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ISSN : 1598-7248 (Print)
ISSN : 2234-6473 (Online)
Industrial Engineering & Management Systems Vol.19 No.1 pp.211-227
DOI : https://doi.org/10.7232/iems.2020.19.1.211

Environmental Management of Industrial Estate Based on Eco-Industrial Parks: A System Dynamics Modeling

Sjaifuddin Sjaifuddin*
Department of Science Education, Universitas Sultan Ageng Tirtayasa, Serang Banten, Indonesia
*Corresponding Author, E-mail: sjaifuddin@untirta.ac.id
May 7, 2019 September 16, 2019 January 14, 2020

ABSTRACT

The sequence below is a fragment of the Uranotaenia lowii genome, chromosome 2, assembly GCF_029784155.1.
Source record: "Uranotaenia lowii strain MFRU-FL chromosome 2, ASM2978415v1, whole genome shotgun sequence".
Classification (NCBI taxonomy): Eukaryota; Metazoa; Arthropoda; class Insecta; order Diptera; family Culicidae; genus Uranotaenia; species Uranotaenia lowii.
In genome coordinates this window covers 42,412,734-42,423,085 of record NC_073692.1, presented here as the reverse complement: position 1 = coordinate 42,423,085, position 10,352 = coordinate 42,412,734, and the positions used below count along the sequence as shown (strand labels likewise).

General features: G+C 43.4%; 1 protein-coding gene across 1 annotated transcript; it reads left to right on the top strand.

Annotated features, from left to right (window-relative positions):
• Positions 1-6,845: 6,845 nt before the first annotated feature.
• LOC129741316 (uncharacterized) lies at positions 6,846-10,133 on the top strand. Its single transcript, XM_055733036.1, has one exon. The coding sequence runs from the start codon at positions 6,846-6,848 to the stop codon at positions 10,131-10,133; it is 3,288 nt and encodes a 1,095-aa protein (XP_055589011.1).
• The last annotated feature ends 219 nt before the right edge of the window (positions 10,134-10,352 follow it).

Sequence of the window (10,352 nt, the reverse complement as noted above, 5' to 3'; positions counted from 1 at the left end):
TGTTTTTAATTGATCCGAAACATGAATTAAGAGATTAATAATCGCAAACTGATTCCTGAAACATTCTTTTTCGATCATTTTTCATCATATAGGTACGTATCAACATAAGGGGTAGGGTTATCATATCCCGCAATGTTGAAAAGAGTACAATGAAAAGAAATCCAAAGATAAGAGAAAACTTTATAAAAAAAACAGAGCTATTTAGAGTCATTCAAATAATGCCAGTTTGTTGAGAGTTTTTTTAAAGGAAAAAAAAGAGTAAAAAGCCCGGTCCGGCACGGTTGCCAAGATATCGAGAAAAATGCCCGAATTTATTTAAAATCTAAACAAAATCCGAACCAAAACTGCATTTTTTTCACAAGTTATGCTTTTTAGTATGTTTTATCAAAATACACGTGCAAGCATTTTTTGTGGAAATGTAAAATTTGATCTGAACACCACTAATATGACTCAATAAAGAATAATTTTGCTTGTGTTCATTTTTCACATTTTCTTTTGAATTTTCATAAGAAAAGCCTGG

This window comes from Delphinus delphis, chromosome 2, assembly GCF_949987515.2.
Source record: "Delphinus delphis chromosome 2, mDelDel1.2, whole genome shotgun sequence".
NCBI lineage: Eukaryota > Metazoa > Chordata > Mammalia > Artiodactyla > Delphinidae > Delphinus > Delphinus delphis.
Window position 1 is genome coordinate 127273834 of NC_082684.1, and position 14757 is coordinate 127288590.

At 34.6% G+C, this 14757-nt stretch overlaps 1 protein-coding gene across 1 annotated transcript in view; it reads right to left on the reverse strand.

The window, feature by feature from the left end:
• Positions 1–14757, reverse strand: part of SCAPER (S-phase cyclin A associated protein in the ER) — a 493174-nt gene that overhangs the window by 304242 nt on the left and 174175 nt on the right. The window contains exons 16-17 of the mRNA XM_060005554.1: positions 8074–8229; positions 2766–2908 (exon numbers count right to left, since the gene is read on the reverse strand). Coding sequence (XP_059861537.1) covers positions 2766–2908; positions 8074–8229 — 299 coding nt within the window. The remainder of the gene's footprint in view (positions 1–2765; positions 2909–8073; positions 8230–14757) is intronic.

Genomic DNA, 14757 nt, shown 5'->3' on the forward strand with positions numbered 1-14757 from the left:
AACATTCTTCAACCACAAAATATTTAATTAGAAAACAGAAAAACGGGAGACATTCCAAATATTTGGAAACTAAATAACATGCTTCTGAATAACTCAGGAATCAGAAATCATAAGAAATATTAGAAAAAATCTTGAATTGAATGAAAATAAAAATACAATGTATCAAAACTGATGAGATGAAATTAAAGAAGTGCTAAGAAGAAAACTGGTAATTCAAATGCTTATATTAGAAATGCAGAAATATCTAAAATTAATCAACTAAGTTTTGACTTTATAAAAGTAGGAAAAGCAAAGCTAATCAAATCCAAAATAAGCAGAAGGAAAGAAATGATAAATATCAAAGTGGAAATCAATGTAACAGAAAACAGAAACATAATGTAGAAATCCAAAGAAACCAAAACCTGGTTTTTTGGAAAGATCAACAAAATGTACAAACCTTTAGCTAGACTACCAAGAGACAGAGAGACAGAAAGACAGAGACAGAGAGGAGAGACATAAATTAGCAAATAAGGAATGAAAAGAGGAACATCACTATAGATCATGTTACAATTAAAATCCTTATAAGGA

This research aims to develop a dynamic model of environmental management of Modern Cikande Industrial Estate Indonesia based on eco-industrial parks. The model is designed using a system dynamics approach with Powersim Studio 7 Express software. It is simulated using 3 scenarios: 1) business as usual, which is oriented towards economic growth only; 2) conservationism, which is just oriented to environmental protection; and 3) new urbanism, which is oriented to the integration of economic growth and environmental protection. The use of system dynamics in modeling eco-industrial parks is useful for elaborating future development opportunities. A dynamic model built based on predetermined scenarios can be used as an alternative in decision making for managers and government. The results show that new urbanism is the best scenario for this environmental management. When it is compared to other scenarios, new urbanism has a significant impact on controlling the growth of industrial structures, restraining the decrease of land available for industries, managing the growth of raw input, decreasing waste quantity, bridling the need for water, escalating employment, and increasing contribution to regional income.